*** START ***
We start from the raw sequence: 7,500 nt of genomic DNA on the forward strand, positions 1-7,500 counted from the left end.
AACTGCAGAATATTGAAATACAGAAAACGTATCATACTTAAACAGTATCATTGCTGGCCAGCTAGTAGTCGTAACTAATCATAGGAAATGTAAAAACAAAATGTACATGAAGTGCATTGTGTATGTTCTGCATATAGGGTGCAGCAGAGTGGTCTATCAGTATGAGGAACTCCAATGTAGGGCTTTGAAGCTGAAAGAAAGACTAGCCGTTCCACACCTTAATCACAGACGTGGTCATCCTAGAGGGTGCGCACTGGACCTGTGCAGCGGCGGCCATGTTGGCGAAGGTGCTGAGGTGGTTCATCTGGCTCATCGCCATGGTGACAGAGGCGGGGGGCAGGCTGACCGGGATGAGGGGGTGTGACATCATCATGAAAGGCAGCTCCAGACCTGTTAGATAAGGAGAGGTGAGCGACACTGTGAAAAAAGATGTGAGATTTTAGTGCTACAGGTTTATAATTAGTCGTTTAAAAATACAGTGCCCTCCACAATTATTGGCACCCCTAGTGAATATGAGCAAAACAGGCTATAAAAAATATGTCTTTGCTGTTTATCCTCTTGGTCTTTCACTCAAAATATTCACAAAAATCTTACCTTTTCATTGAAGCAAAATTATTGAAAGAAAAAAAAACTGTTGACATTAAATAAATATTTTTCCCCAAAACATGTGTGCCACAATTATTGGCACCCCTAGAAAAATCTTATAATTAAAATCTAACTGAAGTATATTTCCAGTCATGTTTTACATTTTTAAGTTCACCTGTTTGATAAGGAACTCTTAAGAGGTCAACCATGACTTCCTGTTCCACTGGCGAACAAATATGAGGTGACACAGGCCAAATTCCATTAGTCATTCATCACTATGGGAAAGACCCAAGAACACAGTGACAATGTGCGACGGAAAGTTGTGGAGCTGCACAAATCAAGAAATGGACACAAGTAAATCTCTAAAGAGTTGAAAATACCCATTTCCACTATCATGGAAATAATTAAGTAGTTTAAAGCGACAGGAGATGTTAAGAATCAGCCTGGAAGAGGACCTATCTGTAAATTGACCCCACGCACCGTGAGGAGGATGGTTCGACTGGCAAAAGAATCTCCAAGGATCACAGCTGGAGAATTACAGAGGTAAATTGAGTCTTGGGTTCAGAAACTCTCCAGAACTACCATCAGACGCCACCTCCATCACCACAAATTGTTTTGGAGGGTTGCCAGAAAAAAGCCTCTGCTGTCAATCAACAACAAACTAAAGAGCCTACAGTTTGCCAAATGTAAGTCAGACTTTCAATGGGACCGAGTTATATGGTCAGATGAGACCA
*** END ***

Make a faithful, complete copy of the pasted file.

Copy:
We start from the raw sequence: 7,500 nt of genomic DNA on the forward strand, positions 1-7,500 counted from the left end.
AACTGCAGAATATTGAAATACAGAAAACGTATCATACTTAAACAGTATCATTGCTGGCCAGCTAGTAGTCGTAACTAATCATAGGAAATGTAAAAACAAAATGTACATGAAGTGCATTGTGTATGTTCTGCATATAGGGTGCAGCAGAGTGGTCTATCAGTATGAGGAACTCCAATGTAGGGCTTTGAAGCTGAAAGAAAGACTAGCCGTTCCACACCTTAATCACAGACGTGGTCATCCTAGAGGGTGCGCACTGGACCTGTGCAGCGGCGGCCATGTTGGCGAAGGTGCTGAGGTGGTTCATCTGGCTCATCGCCATGGTGACAGAGGCGGGGGGCAGGCTGACCGGGATGAGGGGGTGTGACATCATCATGAAAGGCAGCTCCAGACCTGTTAGATAAGGAGAGGTGAGCGACACTGTGAAAAAAGATGTGAGATTTTAGTGCTACAGGTTTATAATTAGTCGTTTAAAAATACAGTGCCCTCCACAATTATTGGCACCCCTAGTGAATATGAGCAAAACAGGCTATAAAAAATATGTCTTTGCTGTTTATCCTCTTGGTCTTTCACTCAAAATATTCACAAAAATCTTACCTTTTCATTGAAGCAAAATTATTGAAAGAAAAAAAAACTGTTGACATTAAATAAATATTTTTCCCCAAAACATGTGTGCCACAATTATTGGCACCCCTAGAAAAATCTTATAATTAAAATCTAACTGAAGTATATTTCCAGTCATGTTTTACATTTTTAAGTTCACCTGTTTGATAAGGAACTCTTAAGAGGTCAACCATGACTTCCTGTTCCACTGGCGAACAAATATGAGGTGACACAGGCCAAATTCCATTAGTCATTCATCACTATGGGAAAGACCCAAGAACACAGTGACAATGTGCGACGGAAAGTTGTGGAGCTGCACAAATCAAGAAATGGACACAAGTAAATCTCTAAAGAGTTGAAAATACCCATTTCCACTATCATGGAAATAATTAAGTAGTTTAAAGCGACAGGAGATGTTAAGAATCAGCCTGGAAGAGGACCTATCTGTAAATTGACCCCACGCACCGTGAGGAGGATGGTTCGACTGGCAAAAGAATCTCCAAGGATCACAGCTGGAGAATTACAGAGGTAAATTGAGTCTTGGGTTCAGAAACTCTCCAGAACTACCATCAGACGCCACCTCCATCACCACAAATTGTTTTGGAGGGTTGCCAGAAAAAAGCCTCTGCTGTCAATCAACAACAAACTAAAGAGCCTACAGTTTGCCAAATGTAAGTCAGACTTTCAATGGGACCGAGTTATATGGTCAGATGAGACCA